The Spalding Garden, a Rare Surviving Work by Fletcher Steele, Faces Uncertain Future

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The Spalding Garden, a Rare Surviving Work by Fletcher Steele, Faces Uncertain Future

The Spalding Garden, a Rare Surviving Work by Fletcher Steele, Faces Uncertain Future
Sep 08, 2015
Christine Paxhia
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Spalding Garden, Milton, MA - Photo courtesy Christine Paxhia, 2013

 

The last remnant of the grand Spalding estate in Milton, Massachusetts, is a garden designed by Fletcher Steele, a pivotal figure at the advent of Modernist landscape architecture in America. The garden was saved from destruction by the Milton Garden Club, which purchased it and began its rehabilitation. But there are no longer sufficient funds to maintain the garden, and a failure to do so could legally forfeit it as a parcel ripe for development.

History

In 1924, Philip and Katherine Spalding commissioned landscape architect Fletcher Steele to design gardens around their twelve-acre estate in Milton, Massachusetts. Philip Spalding was president of New England Telephone and Telegraph, and his wife Katherine was a member of the local garden club. Their estate, with its sprawling Georgian Revival mansion, was one of the finest in the area. Steele undertook the design of the grounds, working until 1928 to complete what is now known as the Spalding Garden. Often considered to be America’s first Modernist landscape architect, Steele’s work and his iconoclastic writing would inspire generations of practitioners, including Dan Kiley and Garrett Eckbo. The commission came to Steele at an important time in his career. In 1925, he traveled to Paris, where, at the Exposition des Arts Decoratifs, he experienced gardens whose designs, materials, and uses of plants were revolutionary.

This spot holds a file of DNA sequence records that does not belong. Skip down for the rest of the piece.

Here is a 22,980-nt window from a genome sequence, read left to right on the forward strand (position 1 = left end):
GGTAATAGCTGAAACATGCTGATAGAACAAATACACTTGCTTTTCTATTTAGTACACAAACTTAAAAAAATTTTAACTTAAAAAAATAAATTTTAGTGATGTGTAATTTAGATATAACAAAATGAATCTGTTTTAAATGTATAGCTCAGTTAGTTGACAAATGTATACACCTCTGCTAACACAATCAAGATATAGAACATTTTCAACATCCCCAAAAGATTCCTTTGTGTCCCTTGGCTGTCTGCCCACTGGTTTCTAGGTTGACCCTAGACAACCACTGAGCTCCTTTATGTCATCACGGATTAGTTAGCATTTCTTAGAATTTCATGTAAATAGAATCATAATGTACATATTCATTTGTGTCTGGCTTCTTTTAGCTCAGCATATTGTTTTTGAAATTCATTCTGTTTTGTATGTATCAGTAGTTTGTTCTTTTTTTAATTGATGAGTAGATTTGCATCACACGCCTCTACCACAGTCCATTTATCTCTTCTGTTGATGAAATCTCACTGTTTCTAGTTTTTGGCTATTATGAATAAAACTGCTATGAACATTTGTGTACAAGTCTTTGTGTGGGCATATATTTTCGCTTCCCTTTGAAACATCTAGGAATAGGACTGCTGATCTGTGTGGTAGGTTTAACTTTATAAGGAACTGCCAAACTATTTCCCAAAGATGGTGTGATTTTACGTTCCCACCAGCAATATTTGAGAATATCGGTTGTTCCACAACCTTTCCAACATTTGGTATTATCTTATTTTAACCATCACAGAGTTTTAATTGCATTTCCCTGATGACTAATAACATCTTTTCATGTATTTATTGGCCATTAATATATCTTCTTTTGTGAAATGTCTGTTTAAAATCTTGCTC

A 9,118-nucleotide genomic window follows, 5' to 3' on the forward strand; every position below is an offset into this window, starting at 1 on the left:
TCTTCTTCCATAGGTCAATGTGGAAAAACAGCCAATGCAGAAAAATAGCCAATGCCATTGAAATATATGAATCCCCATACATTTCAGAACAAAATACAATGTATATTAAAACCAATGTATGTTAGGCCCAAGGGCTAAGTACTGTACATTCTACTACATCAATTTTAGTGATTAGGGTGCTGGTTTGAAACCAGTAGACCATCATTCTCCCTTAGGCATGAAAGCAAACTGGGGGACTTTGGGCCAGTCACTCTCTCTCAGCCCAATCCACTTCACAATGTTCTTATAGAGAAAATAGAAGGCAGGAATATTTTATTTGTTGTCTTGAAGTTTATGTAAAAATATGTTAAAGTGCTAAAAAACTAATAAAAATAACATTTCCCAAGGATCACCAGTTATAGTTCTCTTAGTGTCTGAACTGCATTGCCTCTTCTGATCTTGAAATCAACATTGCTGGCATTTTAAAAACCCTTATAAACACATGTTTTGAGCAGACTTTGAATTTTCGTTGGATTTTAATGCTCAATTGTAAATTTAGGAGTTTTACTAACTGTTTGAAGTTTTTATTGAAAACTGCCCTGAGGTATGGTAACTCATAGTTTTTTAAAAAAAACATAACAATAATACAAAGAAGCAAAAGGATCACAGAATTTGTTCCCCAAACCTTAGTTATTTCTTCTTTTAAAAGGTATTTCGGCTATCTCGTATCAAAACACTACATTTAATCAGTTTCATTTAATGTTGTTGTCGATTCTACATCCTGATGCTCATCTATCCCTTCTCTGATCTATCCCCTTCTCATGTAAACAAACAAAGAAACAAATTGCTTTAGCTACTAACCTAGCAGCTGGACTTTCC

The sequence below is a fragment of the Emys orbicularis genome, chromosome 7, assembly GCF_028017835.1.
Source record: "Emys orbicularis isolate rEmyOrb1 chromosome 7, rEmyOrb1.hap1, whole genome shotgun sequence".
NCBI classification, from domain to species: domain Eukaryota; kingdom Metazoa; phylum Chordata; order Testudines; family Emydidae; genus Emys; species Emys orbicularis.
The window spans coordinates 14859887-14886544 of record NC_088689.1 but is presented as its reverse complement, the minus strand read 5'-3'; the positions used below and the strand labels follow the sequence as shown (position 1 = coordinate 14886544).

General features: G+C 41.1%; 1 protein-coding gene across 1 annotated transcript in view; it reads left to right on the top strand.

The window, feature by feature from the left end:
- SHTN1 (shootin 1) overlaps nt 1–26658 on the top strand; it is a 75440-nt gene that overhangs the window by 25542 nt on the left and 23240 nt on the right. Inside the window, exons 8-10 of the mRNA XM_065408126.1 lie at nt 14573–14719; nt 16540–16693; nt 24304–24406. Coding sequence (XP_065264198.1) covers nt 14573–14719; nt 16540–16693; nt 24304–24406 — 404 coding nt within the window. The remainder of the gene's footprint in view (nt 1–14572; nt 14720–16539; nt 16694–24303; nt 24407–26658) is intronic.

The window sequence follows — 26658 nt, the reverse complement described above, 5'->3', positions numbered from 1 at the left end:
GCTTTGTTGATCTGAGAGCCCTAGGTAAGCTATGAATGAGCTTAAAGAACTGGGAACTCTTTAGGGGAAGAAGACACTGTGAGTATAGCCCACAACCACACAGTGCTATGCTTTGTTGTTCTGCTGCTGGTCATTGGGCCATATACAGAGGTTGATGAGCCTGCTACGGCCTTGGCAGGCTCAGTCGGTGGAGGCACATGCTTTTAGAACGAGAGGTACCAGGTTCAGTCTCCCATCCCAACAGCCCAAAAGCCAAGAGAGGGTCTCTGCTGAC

For the Spalding estate, Steele positioned the formal gardens to the northwest of the house, preserving views from the south-facing rear of the house towards the expansive lawn and meadow. Walkways entered the formal gardens, which included a bowling green and a rose garden, through breaks in the encompassing eight-foot-tall brick walls. He lined the bowling green with double allées of elm trees, framing views of the Great Blue Hill to the southwest, while rhododendrons planted beneath the elms and perennial borders around the perimeter reinforced the sense of enclosure. Two sets of bluestone steps connected the bowling green with the rose garden to the north, which was designed as a terrace at a higher elevation. Steele framed the terrace with stone walls, forming an oval-shaped garden with evergreen shrubs planted within its eastern and western apses. 

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The bowling green in the Spalding Garden, circa 1928 - Photo courtesy of Christine Paxhia